A Michigan Administrative Law Judge has denied a destructive wetland permit for the Back Forty Mine, ruling in favor of the Menominee Indian Tribe of Wisconsin, and noting that “the project is not in the public’s interest” and will have negative effects on surrounding cultural and historic resources.
The permit would have allowed the mining company Aquila Resources to fill, excavate, and drain Menominee River wetlands, in the process of constructing an open-pit mine and ore-processing facility, significantly lowering the area groundwater table, irretrievably devastating area wetland ecosystems, negatively impacting wildlife, and contaminating the river with acid-mine pollution.
The denial is largely based on the lack of information on the project’s environmental impacts. The Judge found that Aquila Resources failed to include information on how the mine would affect area wetlands and water resources. The decision also reflects that the mine will have a negative effect on the numerous cultural resources surrounding the proposed project site.
Members of the Menominee Tribe regard the Menominee River as a sacred waterway, and their place of origin. Aside from causing pollution that would harm aquatic life, and endanger public health, the copper and zinc mine would destroy ancient Menominee sacred sites including dance rings and burial mounds lining the river’s banks.
“Menominee Tribe is pleased with the decision of the administrative judge, as it recognizes that significant questions about the Back Forty Mine Project permitting process,” said Joan Delabreau, chairwoman of the Menominee Indian Tribe of Wisconsin, in a statement.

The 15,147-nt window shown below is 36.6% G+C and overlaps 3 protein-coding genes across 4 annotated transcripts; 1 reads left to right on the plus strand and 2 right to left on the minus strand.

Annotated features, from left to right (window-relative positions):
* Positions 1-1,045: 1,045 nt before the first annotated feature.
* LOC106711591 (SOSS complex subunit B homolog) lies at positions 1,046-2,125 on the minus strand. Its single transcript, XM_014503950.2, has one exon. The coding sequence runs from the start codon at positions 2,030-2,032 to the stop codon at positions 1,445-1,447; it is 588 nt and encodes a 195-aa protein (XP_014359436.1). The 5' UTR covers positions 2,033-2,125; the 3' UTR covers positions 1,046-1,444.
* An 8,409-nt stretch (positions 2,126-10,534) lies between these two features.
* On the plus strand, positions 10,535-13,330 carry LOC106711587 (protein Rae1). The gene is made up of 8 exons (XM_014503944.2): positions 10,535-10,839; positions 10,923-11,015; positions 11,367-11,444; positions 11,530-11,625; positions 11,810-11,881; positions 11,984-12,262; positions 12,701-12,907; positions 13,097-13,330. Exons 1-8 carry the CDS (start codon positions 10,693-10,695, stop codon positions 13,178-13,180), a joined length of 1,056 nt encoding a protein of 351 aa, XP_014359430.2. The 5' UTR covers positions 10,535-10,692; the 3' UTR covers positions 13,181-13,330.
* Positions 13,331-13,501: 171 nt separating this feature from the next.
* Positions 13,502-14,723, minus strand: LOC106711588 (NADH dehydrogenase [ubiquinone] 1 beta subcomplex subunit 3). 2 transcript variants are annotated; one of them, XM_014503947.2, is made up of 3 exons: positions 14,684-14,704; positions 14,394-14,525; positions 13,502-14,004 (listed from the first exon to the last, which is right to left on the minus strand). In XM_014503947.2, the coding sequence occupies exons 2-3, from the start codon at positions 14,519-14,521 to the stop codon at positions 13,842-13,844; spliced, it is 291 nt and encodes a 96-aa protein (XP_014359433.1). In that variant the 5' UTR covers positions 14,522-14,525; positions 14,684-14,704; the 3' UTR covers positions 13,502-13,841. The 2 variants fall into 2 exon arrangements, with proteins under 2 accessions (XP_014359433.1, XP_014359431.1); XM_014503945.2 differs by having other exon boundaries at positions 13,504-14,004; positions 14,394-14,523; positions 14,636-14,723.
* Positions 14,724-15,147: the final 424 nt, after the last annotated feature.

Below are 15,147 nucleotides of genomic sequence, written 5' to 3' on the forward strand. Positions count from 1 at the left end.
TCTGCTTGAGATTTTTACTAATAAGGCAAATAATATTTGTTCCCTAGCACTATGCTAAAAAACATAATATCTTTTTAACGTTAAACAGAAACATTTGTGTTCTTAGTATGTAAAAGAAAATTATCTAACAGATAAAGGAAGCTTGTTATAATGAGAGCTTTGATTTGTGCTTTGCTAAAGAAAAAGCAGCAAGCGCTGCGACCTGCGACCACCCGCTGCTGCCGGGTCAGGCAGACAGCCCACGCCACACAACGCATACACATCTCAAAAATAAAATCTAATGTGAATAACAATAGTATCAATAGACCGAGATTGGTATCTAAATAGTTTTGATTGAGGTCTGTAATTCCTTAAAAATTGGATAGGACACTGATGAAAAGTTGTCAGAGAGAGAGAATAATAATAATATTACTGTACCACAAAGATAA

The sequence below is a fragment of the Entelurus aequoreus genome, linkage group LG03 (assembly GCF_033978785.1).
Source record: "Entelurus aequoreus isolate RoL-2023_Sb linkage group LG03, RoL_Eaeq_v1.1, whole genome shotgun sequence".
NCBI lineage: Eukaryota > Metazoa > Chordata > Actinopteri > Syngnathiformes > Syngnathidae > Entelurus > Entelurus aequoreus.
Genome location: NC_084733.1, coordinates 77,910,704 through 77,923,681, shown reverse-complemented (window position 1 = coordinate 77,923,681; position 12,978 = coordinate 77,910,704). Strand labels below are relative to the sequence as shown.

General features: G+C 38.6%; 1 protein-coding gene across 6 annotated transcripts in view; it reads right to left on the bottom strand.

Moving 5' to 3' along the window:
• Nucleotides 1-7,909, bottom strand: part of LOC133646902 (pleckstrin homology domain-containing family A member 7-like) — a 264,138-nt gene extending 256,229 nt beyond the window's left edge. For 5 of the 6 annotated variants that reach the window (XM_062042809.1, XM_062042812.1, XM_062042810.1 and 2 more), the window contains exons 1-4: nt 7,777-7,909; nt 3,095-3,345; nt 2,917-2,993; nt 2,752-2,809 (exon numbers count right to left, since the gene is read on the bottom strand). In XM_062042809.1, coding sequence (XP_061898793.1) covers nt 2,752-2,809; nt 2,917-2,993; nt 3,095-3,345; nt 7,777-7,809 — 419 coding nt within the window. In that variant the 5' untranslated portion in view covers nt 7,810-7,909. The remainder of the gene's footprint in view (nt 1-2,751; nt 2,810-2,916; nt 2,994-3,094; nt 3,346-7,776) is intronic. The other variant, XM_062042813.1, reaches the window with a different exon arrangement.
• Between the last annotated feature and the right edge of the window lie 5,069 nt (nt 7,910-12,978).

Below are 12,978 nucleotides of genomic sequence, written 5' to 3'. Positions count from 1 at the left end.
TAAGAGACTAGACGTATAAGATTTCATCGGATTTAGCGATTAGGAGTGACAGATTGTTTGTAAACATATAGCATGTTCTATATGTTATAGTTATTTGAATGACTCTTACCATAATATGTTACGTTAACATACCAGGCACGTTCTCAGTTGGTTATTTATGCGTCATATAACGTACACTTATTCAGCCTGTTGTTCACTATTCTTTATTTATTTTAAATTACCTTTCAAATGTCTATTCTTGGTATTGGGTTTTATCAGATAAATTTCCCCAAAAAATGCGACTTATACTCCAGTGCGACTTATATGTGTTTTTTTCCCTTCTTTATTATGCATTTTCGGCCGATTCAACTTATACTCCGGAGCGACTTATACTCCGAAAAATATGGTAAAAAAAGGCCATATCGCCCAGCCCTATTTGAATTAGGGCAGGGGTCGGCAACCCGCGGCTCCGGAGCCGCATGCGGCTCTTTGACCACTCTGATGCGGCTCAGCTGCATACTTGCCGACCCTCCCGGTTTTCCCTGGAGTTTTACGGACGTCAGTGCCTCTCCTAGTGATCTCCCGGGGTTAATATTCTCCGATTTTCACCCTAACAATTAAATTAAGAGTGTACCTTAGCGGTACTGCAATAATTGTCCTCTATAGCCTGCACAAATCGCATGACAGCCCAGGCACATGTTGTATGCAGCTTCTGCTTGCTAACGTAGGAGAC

“The Judge’s decision confirms the Menominee Tribe’s concerns about the threats of the Back Forty Mine project to the water, human health, wildlife, downstream communities, the environment, and our Menominee cultural sites. This is a win for the Menominee River, the people of Wisconsin and Michigan, and Menominee Tribe, and we will not stop fighting until these waters, lands, and sacred sites are protected for good,” said Delabreau.
“This wetlands permit was initially approved despite repeated concerns flagged by Michigan environmental staff that Aquila Resources refused to provide all of the information that the state needed to determine the full environmental impacts that the mine will have on the Menominee River and the surrounding area,” said Earthjustice attorney Janette Brimmer, who represents the Tribe. “We are pleased that the Judge has denied the permit, and we’ll continue using every available legal tool to protect the Menominee River on behalf of the Menominee Tribe.”